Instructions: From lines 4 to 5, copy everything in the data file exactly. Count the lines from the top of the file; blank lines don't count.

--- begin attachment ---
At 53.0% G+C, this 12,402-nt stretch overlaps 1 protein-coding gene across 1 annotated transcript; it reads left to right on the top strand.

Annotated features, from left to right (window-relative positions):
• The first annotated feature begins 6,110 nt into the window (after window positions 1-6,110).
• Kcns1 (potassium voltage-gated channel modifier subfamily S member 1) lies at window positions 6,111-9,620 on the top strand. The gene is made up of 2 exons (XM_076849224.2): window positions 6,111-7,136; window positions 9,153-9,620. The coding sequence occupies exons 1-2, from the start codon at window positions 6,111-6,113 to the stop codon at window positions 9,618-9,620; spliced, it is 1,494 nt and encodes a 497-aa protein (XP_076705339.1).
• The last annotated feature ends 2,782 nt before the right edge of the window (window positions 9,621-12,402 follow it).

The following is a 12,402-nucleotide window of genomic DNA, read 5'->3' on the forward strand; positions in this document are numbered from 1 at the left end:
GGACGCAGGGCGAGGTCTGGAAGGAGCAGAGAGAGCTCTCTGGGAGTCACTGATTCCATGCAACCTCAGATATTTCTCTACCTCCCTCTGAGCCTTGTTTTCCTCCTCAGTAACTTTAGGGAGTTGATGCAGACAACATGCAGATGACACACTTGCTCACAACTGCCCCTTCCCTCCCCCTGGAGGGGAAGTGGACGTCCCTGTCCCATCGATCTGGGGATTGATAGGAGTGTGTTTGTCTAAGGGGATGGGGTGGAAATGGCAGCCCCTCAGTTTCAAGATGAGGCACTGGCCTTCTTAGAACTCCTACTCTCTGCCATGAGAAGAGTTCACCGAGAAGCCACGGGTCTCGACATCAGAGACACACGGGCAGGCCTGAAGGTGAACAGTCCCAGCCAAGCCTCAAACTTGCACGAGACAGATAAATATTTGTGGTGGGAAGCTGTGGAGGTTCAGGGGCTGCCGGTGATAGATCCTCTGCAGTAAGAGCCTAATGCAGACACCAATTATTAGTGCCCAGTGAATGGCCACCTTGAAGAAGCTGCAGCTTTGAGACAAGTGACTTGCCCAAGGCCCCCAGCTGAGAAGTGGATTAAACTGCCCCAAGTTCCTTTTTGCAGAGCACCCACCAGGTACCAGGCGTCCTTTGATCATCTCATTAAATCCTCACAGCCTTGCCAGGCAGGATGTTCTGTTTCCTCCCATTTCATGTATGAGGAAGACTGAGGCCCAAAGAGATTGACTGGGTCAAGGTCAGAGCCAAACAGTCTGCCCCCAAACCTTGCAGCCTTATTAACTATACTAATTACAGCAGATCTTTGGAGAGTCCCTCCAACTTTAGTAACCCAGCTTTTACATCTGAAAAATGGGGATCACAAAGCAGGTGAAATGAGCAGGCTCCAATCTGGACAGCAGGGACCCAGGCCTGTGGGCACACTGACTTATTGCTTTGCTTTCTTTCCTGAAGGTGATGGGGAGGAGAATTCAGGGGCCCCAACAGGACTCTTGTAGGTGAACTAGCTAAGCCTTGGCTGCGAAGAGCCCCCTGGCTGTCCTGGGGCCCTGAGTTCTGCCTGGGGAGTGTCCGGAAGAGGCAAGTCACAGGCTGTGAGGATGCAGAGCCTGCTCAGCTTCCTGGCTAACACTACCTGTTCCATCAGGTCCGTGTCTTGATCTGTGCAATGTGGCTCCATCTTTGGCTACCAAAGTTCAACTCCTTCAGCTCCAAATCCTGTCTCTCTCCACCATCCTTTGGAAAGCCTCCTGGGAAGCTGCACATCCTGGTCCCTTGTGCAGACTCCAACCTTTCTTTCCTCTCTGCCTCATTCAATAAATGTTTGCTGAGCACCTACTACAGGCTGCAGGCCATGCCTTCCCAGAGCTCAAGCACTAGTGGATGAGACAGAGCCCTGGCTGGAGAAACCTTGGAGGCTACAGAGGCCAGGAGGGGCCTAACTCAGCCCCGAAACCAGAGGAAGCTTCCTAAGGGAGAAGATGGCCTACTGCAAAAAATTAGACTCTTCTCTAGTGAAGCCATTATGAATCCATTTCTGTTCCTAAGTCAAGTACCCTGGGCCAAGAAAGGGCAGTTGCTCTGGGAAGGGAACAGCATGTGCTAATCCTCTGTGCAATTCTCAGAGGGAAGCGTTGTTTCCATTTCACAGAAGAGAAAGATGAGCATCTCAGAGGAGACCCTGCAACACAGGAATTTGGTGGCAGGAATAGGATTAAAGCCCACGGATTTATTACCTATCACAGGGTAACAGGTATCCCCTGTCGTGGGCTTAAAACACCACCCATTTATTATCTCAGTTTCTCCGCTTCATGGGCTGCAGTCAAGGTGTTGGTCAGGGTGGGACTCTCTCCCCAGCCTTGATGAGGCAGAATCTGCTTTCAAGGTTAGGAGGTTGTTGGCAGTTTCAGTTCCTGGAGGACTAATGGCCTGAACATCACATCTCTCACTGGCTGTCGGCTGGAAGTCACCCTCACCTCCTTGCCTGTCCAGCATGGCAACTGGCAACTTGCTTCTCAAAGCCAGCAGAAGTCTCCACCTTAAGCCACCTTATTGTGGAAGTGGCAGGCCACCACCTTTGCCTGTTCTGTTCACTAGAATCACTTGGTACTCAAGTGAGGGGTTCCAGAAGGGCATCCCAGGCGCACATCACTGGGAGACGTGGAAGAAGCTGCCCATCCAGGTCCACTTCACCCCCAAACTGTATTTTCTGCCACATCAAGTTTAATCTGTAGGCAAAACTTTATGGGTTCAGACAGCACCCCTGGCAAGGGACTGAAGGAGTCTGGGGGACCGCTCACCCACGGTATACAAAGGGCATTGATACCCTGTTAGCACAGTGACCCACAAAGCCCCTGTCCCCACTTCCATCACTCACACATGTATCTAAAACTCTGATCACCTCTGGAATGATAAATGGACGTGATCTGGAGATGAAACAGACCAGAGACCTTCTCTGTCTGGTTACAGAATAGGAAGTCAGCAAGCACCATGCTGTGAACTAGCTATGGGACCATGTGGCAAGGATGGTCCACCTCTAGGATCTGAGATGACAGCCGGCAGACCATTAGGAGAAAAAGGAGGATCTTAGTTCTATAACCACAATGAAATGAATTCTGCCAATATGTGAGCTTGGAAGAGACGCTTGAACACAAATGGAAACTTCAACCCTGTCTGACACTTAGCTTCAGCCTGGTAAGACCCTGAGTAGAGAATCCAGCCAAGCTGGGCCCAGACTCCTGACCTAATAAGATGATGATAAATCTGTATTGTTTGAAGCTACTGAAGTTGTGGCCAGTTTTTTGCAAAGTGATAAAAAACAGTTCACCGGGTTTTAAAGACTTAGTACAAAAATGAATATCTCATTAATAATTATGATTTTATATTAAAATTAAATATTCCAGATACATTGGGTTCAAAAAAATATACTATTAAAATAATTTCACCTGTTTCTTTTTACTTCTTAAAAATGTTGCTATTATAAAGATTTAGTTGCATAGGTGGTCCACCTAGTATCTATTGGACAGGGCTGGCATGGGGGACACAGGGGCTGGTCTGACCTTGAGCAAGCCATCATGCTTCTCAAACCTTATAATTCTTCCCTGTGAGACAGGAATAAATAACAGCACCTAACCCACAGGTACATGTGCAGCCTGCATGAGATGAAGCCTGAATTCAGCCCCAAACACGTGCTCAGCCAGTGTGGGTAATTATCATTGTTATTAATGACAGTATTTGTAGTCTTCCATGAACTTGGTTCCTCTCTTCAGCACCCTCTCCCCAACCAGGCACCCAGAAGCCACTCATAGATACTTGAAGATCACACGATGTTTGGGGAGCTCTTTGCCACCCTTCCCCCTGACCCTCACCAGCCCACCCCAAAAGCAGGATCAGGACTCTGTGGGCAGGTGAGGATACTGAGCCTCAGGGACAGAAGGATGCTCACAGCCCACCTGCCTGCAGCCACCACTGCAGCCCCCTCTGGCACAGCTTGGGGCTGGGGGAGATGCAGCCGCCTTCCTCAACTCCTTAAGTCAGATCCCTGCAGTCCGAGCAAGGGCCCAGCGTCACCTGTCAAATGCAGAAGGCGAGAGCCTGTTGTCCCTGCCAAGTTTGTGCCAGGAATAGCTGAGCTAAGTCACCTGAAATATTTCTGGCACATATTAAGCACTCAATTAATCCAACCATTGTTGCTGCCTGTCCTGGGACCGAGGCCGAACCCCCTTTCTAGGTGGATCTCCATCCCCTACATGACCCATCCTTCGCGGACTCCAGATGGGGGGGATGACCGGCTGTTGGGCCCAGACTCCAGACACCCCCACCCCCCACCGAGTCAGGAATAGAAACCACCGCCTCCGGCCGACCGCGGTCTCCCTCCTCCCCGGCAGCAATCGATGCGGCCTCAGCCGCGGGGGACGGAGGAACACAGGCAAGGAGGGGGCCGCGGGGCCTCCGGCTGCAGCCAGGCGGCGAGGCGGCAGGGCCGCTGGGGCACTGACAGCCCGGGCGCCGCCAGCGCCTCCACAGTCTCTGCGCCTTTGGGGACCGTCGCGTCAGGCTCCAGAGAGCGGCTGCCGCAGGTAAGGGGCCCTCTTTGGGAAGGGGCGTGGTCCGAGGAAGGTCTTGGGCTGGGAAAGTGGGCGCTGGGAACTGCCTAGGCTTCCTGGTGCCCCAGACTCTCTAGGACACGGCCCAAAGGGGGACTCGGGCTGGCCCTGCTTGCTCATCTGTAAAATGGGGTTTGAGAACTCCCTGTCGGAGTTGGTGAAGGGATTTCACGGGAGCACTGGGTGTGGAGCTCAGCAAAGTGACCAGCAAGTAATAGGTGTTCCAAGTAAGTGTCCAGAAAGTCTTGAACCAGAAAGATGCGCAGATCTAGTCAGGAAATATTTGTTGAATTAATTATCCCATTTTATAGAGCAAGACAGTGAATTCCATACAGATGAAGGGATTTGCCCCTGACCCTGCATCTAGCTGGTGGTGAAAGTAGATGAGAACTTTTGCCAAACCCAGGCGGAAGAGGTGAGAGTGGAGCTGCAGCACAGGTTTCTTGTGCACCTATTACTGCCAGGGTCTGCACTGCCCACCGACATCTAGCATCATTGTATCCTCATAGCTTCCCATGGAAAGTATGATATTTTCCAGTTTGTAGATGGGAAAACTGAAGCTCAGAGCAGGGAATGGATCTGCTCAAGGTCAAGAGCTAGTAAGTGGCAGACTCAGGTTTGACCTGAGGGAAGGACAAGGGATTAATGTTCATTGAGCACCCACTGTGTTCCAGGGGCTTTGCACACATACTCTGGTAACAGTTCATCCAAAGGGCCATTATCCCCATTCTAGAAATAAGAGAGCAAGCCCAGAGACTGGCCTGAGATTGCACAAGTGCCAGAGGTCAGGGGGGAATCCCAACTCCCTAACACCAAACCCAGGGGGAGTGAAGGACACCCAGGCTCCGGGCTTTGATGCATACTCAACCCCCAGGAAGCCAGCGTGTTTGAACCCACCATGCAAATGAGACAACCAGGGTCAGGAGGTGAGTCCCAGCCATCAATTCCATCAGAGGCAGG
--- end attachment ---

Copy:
• Kcns1 (potassium voltage-gated channel modifier subfamily S member 1) lies at window positions 6,111-9,620 on the top strand. The gene is made up of 2 exons (XM_076849224.2): window positions 6,111-7,136; window positions 9,153-9,620. The coding sequence occupies exons 1-2, from the start codon at window positions 6,111-6,113 to the stop codon at window positions 9,618-9,620; spliced, it is 1,494 nt and encodes a 497-aa protein (XP_076705339.1).
• The last annotated feature ends 2,782 nt before the right edge of the window (window positions 9,621-12,402 follow it).